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Infoblox and Microsoft Azure: The Key to Maximizing Availability


Deploying Infoblox in the Microsoft Azure cloud and need to use Availability Sets? One challenge that administrators face is that this option is not available when using the Microsoft Azure Marketplace; however, all is not lost.


By way of background, the Azure Marketplace uses a solutions template for setting the configuration when launching an Infoblox appliance. This template has restrictions which require that you either:


  • Create a new Resource Group; or
  • Select an existing Resource Group which is empty.

This step is necessary to prevent potential conflicts that could cause the deployment of your Infoblox appliance to fail. However, this step also prevents you from placing your Infoblox appliance in an Availability Set since this requires that VM’s in an Availability Set share the same Resource Group.




About Availability Sets

For environments that require a high-level of availability, Microsoft Azure provides a feature called Availability Sets. For the mission critical services that Infoblox provides, it is a best practice to use an Availability Set for any Infoblox appliances deployed within the same Resource Group as this ensures maximum availability of your servers.


In Availability Sets, you will find Update Domains and Fault Domains, with five (5) update domains by default (can be expanded to 20), and depending on the region, from one to three fault domains. As VM’s are added to an availability set, the first VM will be placed in update domain 1 and fault domain 1, the second VM will be placed in update domain 2 and fault domain 2, and so-on.





Update Domains: For planned maintenance activities where system availability may be impacted. Updates and restarts are applied in a manner that minimizes potential interruptions to systems in different update domains from occurring at the same time.


Fault Domains: Each fault domain can be considered a separate data center. VM’s in a single fault domain share common infrastructure, such as power and network resources. Distributing VM’s across multiple fault domains ensures that any interruptions due to a localized hardware issue will affect only the VM’s within the impacted fault domain.





While Availability Sets cannot be used when launching an Infoblox appliance through the Azure Marketplace, a custom Azure Resource Manager template can provide you with the level of control that you require to do this. These custom templates use JSON (JavaScript Object Notation), a human-readable format that is intended to be easy to understand and write.




Introduction to custom Azure Resource Manager Templates

Custom templates incorporate several elements, including:


  • Schema
  • Content Version
  • Parameters
  • Variables
  • Functions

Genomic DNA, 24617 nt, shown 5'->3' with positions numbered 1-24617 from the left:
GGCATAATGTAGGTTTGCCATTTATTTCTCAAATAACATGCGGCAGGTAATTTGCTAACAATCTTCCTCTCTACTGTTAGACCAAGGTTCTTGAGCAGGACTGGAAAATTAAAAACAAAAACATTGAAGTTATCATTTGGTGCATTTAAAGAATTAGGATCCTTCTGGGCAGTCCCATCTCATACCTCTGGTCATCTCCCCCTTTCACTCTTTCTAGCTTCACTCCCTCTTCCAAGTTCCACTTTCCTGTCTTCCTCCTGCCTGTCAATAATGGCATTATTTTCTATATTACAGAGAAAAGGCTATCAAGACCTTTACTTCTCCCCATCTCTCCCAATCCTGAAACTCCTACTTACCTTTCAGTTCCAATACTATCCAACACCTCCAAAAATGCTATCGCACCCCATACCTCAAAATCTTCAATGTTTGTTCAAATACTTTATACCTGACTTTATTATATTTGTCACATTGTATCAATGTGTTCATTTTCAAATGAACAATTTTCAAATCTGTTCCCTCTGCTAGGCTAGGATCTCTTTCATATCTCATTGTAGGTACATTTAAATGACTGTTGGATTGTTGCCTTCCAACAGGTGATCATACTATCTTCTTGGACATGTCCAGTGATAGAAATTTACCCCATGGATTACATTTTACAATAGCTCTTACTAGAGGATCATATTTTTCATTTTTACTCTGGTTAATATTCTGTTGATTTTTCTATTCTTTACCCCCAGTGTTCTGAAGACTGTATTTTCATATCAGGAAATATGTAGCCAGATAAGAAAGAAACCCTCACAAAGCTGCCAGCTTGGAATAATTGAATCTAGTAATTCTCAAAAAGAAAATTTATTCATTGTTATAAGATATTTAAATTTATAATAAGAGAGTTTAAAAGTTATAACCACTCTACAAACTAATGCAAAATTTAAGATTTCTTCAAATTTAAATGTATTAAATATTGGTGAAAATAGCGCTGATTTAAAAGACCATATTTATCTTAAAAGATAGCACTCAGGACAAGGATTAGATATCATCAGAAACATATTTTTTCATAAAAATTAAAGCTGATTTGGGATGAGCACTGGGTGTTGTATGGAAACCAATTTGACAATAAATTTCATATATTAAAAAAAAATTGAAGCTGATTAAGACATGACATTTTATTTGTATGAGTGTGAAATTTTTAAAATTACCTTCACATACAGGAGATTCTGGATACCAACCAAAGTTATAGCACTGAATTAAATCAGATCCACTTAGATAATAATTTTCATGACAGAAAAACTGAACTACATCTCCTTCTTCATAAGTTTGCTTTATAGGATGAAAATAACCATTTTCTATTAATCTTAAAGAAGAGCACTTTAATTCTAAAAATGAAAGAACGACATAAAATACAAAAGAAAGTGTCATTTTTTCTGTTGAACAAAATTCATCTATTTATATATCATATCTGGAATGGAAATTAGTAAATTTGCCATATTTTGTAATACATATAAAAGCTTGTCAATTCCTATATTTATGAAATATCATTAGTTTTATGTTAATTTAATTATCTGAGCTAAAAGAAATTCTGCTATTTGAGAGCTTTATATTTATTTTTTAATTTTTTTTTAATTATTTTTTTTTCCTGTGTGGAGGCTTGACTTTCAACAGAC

• Resources
  • Outputs


The following demonstrates the basic structure of these elements in a template:




Note: JSON utilizes white space (indents) in the element structure. Sub-elements are identified with an extra indent and must remain consistent for each corresponding element. Incorrect use of indents is the most common cause of issues with JSON. Here is a simple example that demonstrates the proper structure:






Infoblox Parameters

The template is robust in that it can be used to program specifics unique to each environment where it is being used and apply variables that are being used as part of the launch process. When implementing a custom template, numerous parameters required for the launch configuration of an Infoblox appliance. This includes parameters that set the model type and NIOS version for the Infoblox appliance, define the network interfaces and network configuration the appliance will use, and other settings specific to the environment where the appliance is being deployed. The following table provides explanations for each of these, along with any requirements that a parameter may have.






Tying it all together

This benefits administrators by allowing them to fully customize and automate their Infoblox vNIOS for Azure deployments. So now for the exciting part- how does this all look? Well, these templates are quite lengthy and can’t be captured easily here in their entirety, but here is a short example that demonstrates how the beginning of the template may look:





And for what this blog is all about, here is a snippet that demonstrates how to specify an Availability Set in the custom template:





Be sure to check out the full example template attached to this blog. To make it easier to navigate through this example template, any values used here which should be replaced have been appended with “-123”. Before using this example template, be sure to replace those values and this will help ensure that your journey deploying Infoblox using Availability Sets in Azure is a success.


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